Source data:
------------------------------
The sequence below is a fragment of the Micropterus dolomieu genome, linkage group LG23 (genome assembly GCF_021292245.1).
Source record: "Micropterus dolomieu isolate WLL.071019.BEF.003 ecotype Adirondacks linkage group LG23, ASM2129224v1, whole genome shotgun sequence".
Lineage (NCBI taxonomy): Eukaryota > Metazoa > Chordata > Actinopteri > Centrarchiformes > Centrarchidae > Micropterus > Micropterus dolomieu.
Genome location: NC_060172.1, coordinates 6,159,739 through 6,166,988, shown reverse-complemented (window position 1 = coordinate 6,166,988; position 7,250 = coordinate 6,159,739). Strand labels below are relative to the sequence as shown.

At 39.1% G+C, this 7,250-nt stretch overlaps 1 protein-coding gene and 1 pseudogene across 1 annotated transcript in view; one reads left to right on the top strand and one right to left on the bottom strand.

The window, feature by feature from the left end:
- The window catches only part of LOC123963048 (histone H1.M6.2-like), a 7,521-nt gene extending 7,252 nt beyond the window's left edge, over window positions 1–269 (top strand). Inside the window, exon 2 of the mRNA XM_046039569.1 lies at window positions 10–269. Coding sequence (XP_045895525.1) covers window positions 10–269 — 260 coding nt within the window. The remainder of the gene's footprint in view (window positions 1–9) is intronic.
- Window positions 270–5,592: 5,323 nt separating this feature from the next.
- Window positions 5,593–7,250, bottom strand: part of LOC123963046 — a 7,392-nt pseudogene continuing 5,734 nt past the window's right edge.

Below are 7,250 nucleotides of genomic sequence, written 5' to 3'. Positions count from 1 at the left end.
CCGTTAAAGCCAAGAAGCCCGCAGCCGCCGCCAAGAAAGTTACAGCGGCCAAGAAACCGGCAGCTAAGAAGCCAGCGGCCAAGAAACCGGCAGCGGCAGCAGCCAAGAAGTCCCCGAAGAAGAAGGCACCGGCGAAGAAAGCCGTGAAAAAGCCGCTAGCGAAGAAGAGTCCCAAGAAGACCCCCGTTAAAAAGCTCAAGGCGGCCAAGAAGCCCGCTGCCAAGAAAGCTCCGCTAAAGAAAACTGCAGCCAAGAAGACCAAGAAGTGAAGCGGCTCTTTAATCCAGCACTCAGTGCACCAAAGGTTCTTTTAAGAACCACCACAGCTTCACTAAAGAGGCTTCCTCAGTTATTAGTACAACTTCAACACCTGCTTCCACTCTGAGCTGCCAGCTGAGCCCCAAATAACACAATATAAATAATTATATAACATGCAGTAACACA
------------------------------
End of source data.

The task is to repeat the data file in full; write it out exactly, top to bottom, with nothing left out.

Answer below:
The sequence below is a fragment of the Micropterus dolomieu genome, linkage group LG23 (genome assembly GCF_021292245.1).
Source record: "Micropterus dolomieu isolate WLL.071019.BEF.003 ecotype Adirondacks linkage group LG23, ASM2129224v1, whole genome shotgun sequence".
Lineage (NCBI taxonomy): Eukaryota > Metazoa > Chordata > Actinopteri > Centrarchiformes > Centrarchidae > Micropterus > Micropterus dolomieu.
Genome location: NC_060172.1, coordinates 6,159,739 through 6,166,988, shown reverse-complemented (window position 1 = coordinate 6,166,988; position 7,250 = coordinate 6,159,739). Strand labels below are relative to the sequence as shown.

At 39.1% G+C, this 7,250-nt stretch overlaps 1 protein-coding gene and 1 pseudogene across 1 annotated transcript in view; one reads left to right on the top strand and one right to left on the bottom strand.

The window, feature by feature from the left end:
- The window catches only part of LOC123963048 (histone H1.M6.2-like), a 7,521-nt gene extending 7,252 nt beyond the window's left edge, over window positions 1–269 (top strand). Inside the window, exon 2 of the mRNA XM_046039569.1 lies at window positions 10–269. Coding sequence (XP_045895525.1) covers window positions 10–269 — 260 coding nt within the window. The remainder of the gene's footprint in view (window positions 1–9) is intronic.
- Window positions 270–5,592: 5,323 nt separating this feature from the next.
- Window positions 5,593–7,250, bottom strand: part of LOC123963046 — a 7,392-nt pseudogene continuing 5,734 nt past the window's right edge.

Below are 7,250 nucleotides of genomic sequence, written 5' to 3'. Positions count from 1 at the left end.
CCGTTAAAGCCAAGAAGCCCGCAGCCGCCGCCAAGAAAGTTACAGCGGCCAAGAAACCGGCAGCTAAGAAGCCAGCGGCCAAGAAACCGGCAGCGGCAGCAGCCAAGAAGTCCCCGAAGAAGAAGGCACCGGCGAAGAAAGCCGTGAAAAAGCCGCTAGCGAAGAAGAGTCCCAAGAAGACCCCCGTTAAAAAGCTCAAGGCGGCCAAGAAGCCCGCTGCCAAGAAAGCTCCGCTAAAGAAAACTGCAGCCAAGAAGACCAAGAAGTGAAGCGGCTCTTTAATCCAGCACTCAGTGCACCAAAGGTTCTTTTAAGAACCACCACAGCTTCACTAAAGAGGCTTCCTCAGTTATTAGTACAACTTCAACACCTGCTTCCACTCTGAGCTGCCAGCTGAGCCCCAAATAACACAATATAAATAATTATATAACATGCAGTAACACA